If you say theory and practice don't agree you haven't applied enough theory.

Littlewyan

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Re: Serious Blocking Distortion
« Reply #128 on: August 19, 2013, 03:12:48 PM »
Thanks for that Roly. I've attached a screenshot of what I've put together in LTSpice, these are the changes I will try I have made tonight based on your recommendations. Only thing I didn't do was connect the BJT to the JFET's Source as this seemed a bit bizarre as I won't have any voltage gain at all if I do that? Or am I misinterpreted?

Anyway the amp sounds much better now and cleans up perfectly when rolling back the guitar volume. Only issue now is the tone control doesn't work, as I should have suspected really as its in parallel with the BJT's Emitter Resistor. Going to look into how to get around this another night.

Just had a thought, I could change the Tone Pot configuration to be the same as the volume control, so the middle wiper goes to the output, one side connects to the input and the other then to the capacitor that goes to ground. Would that not work as a tone control?
« Last Edit: August 19, 2013, 06:40:22 PM by Littlewyan »

Roly

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Re: Serious Blocking Distortion
« Reply #129 on: August 20, 2013, 11:53:36 AM »
Cleaner?  Good.  :tu:

Oops, yes, no, I dun goofed - Drain, not Source.  :duh

aaaaahhhh ... eeeerrrr ... uummmm

A simple top cut control should still work.

Try increasing the emitter resistor, say to around 15k.  This will reduce the current through the transistor (which doesn't need to be that high) and increase the output impedance of the emitter follower a bit which will then give your top cut something to work against.

Or try a Big Muff type single knob control.   8|
If you say theory and practice don't agree you haven't applied enough theory.

Littlewyan

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Re: Serious Blocking Distortion
« Reply #130 on: August 20, 2013, 02:47:18 PM »
I've got an 18K resistor so I'll install that, that should drop the current down by at least 3ma. Although going by LTSpice this won't make much difference to the tone control, however that Big Muff tone control looks very interesting so I may give that a go :)
« Last Edit: August 20, 2013, 03:03:54 PM by Littlewyan »

Littlewyan

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Re: Serious Blocking Distortion
« Reply #131 on: August 20, 2013, 03:42:15 PM »
Used the Big Muff Tone Control in LTSpice on my amp and the output went from 5V +/- to 900mV +/-. I'm guessing I'd need another gain stage for this tone control?

stormbringer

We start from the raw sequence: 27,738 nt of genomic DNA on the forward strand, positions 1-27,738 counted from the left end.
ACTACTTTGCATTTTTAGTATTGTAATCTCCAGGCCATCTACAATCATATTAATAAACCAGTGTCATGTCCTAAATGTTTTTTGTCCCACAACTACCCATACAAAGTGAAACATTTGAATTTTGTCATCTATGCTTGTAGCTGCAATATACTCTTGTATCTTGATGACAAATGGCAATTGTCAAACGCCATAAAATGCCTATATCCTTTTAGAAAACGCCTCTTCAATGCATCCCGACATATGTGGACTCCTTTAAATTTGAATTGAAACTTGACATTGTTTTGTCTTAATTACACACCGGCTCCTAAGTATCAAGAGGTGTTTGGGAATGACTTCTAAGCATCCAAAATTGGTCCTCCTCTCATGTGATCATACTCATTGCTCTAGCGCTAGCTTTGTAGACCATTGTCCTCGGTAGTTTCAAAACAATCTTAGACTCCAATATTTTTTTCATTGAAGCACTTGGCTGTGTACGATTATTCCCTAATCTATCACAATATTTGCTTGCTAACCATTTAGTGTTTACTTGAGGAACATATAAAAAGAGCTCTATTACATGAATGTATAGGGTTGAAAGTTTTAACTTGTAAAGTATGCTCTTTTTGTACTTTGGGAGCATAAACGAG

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Re: Serious Blocking Distortion
« Reply #132 on: August 20, 2013, 03:45:33 PM »
You will Always lose signal level with a passive tone stack. So either add a recovery stage, or increase the level Before the tone stack.

Littlewyan

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Re: Serious Blocking Distortion
« Reply #133 on: August 20, 2013, 03:58:50 PM »
Well the good thing about my old Tone Control was that I didn't lose much signal at all, not compared to this one anyway. When you said Tone Cut Roly did you mean the Tone Control I'm currently using or a different one?

O thats not right, I've lost it  :P

Actually I just checked using LTSpice and whereas the Tone Control did lower the output it would only go from 5v +/- down to 3v +/- which obviously isn't a massive drop compared to the Big Muff Tone Control. Back to the drawing board me thinks.....

I'm wondering if perhaps I should just lose the Tone Control and maybe add a different option in. Perhaps a switch to go from Clean to Distortion? Could switch between Source Bypass capacitors, from 0.68uF for distorted to 0.1uF for clean perhaps?
« Last Edit: August 20, 2013, 05:38:47 PM by Littlewyan »

Roly

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Re: Serious Blocking Distortion
« Reply #134 on: August 21, 2013, 08:47:47 AM »
The simple cap-in-series-with-pot is called a TOP cut control because that's what it does, it shunts higher frequencies to ground.

Currently your signal level isn't being dropped by your top-cut control, and your control isn't tone controlling; so yep, that's consistent.  The reason it isn't dropping much is because the output impedance of the emitter follower stage is very low, particularly compared to the impedance of your top-cut control, so you could try inserting some series resistance after the emitter-follower before the tone control to give the control something to "work against".  Values to try are between one tenth and one half of the tone pot value; and yes, this will also lead to some overall signal loss.

As @Stormbringer says, the only thing a tone control can do is drop the level; "boost" is a misnomer since "boost" actually means "less cut" than the neutral or flat position.

You can play around with the component values in the Big Muff (or any control for that matter) so that you get less "insertion loss" than 5V down to 0.9V, but at the expense of available "boost".  Or as suggested you could follow up the tonestack with a recovery amp, another transistor or FET stage.
If you say theory and practice don't agree you haven't applied enough theory.